Qatar 2022 charters MSC Cruises ships to ease accommodation worries

Doha Port will host two MSC Cruise liners for the duration of the World Cup, adding 4,000 beds to the Qatari capital (Photo by Sean Gallup/Getty Images)

The Supreme Committee for Delivery & Legacy (SC) of the Qatar 2022 Fifa World Cup has moved to address some of the accommodation issues surrounding the event by agreeing to charter two cruise ships for the duration of the tournament. 

The SC has partnered with Switzerland-based MSC Cruises to utilise two of its liners as floating hotels, which will be docked at the Doha Port throughout November and December of 2022. The two ships will add a total capacity of 4,000 extra beds to the Qatari capital. The SC is claiming that the cruise liners represent a more sustainable way to build hotel capacity. 

Yasir Al Jamal, chairman of the SC’s host country operations office and vice chairman of the technical delivery office, said: “We are determined to deliver a range of accommodation options which will suit every taste and budget in 2022. It is important we provide sustainable solutions for the country while ensuring an unmatched fan experience.”

The ‘floating hotels’ solution has long been mooted as a potential part of the SC’s plan to reach the 100,000 rooms that Fifa requires for its tournament, with over a million people expected to descend on the smallest country to ever host a World Cup during the month-long event. 160,000 tourists per day are expected in the country during the group stages, when all 32 qualified teams will be in competition.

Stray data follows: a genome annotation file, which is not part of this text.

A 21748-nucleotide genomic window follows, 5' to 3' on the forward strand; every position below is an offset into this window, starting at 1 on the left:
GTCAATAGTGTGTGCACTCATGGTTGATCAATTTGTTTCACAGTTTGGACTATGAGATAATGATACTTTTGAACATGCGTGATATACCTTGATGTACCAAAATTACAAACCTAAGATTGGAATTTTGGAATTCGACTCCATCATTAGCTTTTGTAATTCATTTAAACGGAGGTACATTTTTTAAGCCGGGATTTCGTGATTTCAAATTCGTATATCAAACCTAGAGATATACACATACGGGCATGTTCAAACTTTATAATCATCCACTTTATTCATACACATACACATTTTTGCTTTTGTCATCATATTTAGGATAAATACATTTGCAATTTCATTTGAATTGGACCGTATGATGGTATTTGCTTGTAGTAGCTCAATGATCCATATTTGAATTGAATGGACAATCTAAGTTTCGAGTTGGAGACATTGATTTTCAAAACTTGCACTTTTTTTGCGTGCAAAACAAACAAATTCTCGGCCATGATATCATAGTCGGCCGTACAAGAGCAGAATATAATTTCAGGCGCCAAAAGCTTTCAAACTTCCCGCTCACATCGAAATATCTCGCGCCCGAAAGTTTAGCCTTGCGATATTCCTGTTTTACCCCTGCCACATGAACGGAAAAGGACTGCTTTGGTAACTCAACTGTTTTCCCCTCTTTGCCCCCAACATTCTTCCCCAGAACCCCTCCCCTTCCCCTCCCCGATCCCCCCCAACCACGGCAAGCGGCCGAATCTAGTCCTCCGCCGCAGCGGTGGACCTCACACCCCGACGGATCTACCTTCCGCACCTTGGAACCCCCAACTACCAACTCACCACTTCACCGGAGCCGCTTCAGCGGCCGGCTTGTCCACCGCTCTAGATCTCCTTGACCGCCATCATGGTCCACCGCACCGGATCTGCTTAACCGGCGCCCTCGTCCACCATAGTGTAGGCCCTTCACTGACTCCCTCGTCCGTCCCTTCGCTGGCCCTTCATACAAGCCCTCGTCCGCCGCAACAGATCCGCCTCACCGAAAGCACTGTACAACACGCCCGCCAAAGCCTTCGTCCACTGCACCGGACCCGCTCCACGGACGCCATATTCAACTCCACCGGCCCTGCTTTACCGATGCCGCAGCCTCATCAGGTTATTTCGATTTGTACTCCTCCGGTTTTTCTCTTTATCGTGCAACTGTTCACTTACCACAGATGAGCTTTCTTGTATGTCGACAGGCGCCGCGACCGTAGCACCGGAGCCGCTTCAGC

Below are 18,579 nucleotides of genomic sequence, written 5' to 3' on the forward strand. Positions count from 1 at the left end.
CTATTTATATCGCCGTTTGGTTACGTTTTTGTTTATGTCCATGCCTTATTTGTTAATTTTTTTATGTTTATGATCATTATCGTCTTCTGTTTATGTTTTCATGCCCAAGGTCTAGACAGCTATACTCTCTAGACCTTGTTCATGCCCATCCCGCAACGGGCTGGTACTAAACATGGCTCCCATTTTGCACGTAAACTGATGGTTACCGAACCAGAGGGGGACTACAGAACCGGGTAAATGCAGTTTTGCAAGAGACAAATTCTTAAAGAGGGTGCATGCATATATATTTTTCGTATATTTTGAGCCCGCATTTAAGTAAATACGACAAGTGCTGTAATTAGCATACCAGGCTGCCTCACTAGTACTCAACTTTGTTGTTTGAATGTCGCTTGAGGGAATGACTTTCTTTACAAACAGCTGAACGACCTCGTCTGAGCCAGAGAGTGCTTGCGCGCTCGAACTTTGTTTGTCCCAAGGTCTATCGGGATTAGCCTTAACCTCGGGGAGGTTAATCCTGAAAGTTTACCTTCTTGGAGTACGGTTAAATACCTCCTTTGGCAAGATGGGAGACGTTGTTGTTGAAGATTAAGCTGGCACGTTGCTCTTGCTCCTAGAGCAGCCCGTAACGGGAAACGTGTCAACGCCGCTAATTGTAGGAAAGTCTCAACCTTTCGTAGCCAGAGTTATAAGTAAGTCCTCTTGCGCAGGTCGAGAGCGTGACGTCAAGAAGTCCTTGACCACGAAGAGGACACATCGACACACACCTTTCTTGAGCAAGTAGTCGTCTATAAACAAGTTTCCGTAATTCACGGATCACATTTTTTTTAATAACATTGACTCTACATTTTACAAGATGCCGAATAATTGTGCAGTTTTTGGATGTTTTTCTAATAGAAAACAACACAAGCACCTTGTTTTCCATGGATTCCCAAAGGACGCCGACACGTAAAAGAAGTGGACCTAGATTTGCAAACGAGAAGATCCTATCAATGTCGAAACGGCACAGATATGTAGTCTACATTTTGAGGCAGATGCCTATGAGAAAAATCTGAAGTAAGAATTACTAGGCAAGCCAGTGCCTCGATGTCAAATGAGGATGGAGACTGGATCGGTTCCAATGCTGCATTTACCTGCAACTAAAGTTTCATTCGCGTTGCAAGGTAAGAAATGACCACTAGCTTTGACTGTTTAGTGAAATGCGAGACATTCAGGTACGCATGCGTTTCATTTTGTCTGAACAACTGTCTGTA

According to the New York Times, Qatar is expecting its infrastructure to be so strained that it is encouraging visitors to leave the country after attending games, rather than spending more time – and money – in the country, something which is usually seen as a primary motive for hosting a World Cup in the first place. 

The recent news that Bahrain, Saudi Arabia and the United Arab Emirates plan to send teams to the Gulf Cup in Qatar this month, signalling a potential thaw in relations after the two-year-long economic blockade, may suggest that the country’s neighbours could play a supporting role. Dubai is a 30-minute flight from Doha, and at the time that the tournament was awarded, it was expected that the nearby city would help in offering extra capacity. Flights between Doha and Dubai have been halted since 2017.